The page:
A better option might just be to re-enter Europe elsewhere and then re-confirm my return from Frankfurt to LA, and see if it flies. Back in the old days, if I wanted to leave ahead of schedule, I’d just show up at the gate, and stand by. It worked almost every time, but that was in the 90’s. If I didn’t get all the way home, then I’d lay over at the intermediate point, which in this case is what I wanted, Frankfurt, and which I had already considered with Korean Air. That’s how I saw Seoul the first time. A European airline might be stricter, and so might 2013. Of course, if I were to fall in love with Uzbekistan, then it’d be a moot issue. And if visas were easier, then maybe I’d visit the neighbors.
As strange as it might seem, you can get creative with frequent-flyer bookings, also. That’s what I did in 2006—or was it 2007?—while sitting in Ensenada, Mexico, wishing I were in Seattle, and Vancouver. I tried to find a frequent-flyer flight in mid-summer… with no luck, no way. So I got the brilliant idea of adding Anchorage to the itinerary, see how that flies. I’d always wanted to go. Bingo. That got me several options. But why sell myself short; think big! So I substituted Fairbanks in the itinerary. Wham! Bam! Thank you, ma’am! Now I can pick my times. Considering that I’d be flying out of San Diego, with a border to cross, that’d be really helpful. Since Alaska Air partnered with Continental, there were lots of options…. all of which hubbed out of Seattle.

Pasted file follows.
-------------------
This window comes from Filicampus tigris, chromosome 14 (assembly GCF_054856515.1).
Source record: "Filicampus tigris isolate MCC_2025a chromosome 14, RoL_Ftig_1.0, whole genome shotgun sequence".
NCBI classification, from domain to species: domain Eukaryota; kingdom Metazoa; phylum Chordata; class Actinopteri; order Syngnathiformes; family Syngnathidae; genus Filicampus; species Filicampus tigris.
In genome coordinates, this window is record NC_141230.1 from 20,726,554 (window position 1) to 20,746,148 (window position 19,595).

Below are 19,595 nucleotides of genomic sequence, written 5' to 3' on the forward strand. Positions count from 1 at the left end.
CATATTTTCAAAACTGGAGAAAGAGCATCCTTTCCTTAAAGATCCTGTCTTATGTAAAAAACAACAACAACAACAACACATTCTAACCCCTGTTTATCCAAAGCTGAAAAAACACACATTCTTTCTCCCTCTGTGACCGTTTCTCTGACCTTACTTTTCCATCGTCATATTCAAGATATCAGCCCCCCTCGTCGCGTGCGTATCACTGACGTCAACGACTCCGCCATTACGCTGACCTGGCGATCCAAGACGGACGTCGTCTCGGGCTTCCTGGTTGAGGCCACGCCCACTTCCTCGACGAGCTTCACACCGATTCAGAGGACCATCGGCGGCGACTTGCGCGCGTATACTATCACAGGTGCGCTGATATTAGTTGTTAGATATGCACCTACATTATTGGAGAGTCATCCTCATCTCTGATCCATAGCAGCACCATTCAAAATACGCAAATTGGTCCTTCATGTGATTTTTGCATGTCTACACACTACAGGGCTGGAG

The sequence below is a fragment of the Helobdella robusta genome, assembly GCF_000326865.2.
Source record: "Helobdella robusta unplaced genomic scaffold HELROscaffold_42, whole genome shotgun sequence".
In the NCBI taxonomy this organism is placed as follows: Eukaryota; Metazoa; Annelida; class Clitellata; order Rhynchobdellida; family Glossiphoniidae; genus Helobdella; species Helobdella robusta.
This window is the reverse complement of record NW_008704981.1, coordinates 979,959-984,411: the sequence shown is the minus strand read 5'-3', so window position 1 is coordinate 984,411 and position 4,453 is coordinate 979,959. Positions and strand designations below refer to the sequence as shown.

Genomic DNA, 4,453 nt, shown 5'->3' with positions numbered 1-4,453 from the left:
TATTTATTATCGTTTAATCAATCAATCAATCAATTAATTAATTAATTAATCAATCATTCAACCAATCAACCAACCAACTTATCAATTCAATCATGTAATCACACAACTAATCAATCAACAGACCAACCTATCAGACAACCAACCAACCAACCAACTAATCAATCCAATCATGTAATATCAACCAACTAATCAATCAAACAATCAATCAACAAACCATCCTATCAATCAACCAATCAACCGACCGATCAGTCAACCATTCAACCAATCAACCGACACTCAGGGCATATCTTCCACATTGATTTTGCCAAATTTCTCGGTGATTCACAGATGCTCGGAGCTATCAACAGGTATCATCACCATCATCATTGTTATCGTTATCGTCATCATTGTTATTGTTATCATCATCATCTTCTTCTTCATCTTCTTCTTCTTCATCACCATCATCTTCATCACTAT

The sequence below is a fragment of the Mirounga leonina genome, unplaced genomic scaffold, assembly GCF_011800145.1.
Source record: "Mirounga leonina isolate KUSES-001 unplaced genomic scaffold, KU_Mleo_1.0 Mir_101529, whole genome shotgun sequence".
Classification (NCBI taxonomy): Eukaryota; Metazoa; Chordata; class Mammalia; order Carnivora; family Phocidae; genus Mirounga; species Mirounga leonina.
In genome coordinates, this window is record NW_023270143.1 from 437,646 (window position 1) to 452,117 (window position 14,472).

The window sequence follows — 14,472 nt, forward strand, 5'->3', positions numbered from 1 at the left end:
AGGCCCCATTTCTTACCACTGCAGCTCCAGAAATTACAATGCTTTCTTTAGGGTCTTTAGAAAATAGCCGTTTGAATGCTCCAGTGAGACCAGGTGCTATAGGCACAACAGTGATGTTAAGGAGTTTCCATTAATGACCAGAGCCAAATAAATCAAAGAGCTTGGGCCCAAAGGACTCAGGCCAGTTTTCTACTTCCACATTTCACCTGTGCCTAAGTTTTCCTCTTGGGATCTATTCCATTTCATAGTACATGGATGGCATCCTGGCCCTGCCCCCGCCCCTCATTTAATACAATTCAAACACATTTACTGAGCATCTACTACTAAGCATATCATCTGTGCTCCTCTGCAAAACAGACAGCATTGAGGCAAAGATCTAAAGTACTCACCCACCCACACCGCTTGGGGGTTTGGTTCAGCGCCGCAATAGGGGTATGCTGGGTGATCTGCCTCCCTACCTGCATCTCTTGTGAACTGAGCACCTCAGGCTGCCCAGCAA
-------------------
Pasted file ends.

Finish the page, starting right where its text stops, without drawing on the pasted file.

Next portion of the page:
I could go to Fairbanks, and then hop off in Seattle on the way back, summer over in Vancouver just up the road. It sounded like a plan. So that’s what I did—booked it and hauled ass out of Mexico a few days later all for free, courtesy of some Continental frequent-flyer miles, carrying nothing but a day pack and a laptop bag—WiFi was just kicking in around 2006—since you can’t check bags if you plan to hop off the itinerary mid-route. It’s best not to tell the airline staff, either. Sometimes they get upset knowing that people are picking apart their system.
I’ve booked multi-stop routes—frequently cheaper than direct flight—just to hop off in mid-route, and save money over that same stop as final destination. That works best for one-ways, or the final leg of a round-trip. They usually reserve the right to cancel a trip with segments not flown in order, so no problem on the final leg. You heard it here first. Don’t forget: no check-in bags.
p.s. I guess I did sorta kinda almost fall in love a little bit with Uzbekistan, so that particular travel design problem became a moot issue. Neighboring Kyrgyzstan is visa-free for Westerners, now, though, for whatever that’s worth. That’s where I’ll be next year.